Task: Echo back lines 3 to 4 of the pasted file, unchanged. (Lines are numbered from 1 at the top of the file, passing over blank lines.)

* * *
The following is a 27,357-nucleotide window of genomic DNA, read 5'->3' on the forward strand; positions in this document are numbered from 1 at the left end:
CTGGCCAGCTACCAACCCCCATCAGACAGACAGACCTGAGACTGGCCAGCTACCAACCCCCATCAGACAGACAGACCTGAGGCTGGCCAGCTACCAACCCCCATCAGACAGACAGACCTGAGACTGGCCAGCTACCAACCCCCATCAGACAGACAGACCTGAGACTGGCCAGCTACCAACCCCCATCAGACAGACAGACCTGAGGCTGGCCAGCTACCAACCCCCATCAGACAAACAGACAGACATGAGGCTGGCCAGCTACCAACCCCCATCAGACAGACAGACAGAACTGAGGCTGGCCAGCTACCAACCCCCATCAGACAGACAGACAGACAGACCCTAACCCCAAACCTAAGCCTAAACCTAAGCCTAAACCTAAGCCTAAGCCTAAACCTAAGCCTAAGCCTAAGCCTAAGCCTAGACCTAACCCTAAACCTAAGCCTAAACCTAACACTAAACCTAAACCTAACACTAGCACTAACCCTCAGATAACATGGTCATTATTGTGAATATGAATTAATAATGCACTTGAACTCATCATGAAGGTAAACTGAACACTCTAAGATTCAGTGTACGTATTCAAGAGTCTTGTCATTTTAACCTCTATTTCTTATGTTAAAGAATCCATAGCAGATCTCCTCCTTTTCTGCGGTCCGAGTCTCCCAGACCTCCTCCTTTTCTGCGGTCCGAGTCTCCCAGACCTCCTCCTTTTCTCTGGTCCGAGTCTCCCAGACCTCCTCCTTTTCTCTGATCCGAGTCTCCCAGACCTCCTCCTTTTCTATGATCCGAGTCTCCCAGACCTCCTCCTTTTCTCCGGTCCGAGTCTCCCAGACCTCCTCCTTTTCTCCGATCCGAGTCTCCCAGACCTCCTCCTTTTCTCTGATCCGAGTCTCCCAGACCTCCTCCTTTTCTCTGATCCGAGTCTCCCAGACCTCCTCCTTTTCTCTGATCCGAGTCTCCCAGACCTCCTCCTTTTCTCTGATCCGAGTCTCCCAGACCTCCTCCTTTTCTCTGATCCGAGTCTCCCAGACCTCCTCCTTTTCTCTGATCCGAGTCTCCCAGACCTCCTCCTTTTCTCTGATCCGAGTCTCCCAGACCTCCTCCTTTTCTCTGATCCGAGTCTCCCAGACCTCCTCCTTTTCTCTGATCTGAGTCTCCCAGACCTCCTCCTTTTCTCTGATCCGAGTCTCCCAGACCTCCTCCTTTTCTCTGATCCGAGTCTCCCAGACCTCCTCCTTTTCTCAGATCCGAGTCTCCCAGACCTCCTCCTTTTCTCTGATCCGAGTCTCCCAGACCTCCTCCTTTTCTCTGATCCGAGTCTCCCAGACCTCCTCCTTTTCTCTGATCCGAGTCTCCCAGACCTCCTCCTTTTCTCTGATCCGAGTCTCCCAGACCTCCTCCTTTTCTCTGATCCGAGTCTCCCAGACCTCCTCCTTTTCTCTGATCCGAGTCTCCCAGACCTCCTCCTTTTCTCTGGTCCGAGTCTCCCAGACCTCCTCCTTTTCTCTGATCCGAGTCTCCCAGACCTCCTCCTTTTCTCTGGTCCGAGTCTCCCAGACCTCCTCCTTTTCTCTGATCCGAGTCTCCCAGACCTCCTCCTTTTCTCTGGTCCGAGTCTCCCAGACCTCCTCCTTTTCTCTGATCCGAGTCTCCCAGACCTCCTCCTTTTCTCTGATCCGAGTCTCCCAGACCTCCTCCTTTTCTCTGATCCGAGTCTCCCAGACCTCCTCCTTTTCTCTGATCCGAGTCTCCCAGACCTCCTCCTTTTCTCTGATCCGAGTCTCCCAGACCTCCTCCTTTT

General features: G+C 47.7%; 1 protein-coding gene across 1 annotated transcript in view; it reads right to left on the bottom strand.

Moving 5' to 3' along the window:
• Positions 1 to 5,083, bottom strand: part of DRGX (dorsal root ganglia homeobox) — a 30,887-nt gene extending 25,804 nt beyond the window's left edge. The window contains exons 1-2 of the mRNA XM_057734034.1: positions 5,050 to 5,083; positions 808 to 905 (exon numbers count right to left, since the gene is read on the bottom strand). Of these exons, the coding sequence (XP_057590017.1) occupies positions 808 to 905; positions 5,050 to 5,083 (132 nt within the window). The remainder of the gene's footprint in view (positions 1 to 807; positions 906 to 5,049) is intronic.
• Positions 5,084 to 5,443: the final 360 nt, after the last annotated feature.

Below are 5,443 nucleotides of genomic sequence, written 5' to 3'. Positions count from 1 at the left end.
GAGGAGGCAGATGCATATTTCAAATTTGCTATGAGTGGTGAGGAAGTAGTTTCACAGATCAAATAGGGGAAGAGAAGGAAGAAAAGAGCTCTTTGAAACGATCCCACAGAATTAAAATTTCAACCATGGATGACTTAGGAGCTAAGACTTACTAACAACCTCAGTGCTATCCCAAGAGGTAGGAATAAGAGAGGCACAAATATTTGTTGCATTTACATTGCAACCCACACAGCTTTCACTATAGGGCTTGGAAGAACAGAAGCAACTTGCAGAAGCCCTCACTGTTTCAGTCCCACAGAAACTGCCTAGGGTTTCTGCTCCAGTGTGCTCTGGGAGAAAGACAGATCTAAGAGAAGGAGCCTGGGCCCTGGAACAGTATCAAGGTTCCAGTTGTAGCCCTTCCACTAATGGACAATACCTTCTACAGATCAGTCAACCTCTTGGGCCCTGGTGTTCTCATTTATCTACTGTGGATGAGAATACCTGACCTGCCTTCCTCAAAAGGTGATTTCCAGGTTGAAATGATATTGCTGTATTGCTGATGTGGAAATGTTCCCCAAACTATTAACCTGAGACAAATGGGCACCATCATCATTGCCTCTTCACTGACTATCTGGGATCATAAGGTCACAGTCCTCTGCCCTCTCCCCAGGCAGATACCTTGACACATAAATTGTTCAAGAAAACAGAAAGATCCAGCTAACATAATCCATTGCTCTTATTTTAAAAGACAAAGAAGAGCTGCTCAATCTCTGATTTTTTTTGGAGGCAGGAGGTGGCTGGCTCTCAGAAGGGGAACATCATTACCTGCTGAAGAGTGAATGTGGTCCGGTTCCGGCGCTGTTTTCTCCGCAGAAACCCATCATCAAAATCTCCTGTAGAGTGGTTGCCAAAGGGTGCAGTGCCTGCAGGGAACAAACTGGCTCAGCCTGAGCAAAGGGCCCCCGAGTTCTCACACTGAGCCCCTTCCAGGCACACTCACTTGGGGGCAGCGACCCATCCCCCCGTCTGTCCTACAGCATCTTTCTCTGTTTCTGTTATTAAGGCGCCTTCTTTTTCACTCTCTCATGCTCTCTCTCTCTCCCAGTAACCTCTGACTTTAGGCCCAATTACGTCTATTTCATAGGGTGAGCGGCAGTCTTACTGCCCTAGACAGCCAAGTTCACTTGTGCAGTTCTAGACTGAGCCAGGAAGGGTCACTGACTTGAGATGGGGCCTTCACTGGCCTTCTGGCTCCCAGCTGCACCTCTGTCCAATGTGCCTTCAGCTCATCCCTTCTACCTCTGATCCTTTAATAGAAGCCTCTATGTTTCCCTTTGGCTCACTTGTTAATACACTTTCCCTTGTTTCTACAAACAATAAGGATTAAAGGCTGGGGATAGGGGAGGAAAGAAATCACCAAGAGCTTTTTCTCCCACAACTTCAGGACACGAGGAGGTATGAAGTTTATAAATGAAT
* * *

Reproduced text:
General features: G+C 47.7%; 1 protein-coding gene across 1 annotated transcript in view; it reads right to left on the bottom strand.

Moving 5' to 3' along the window: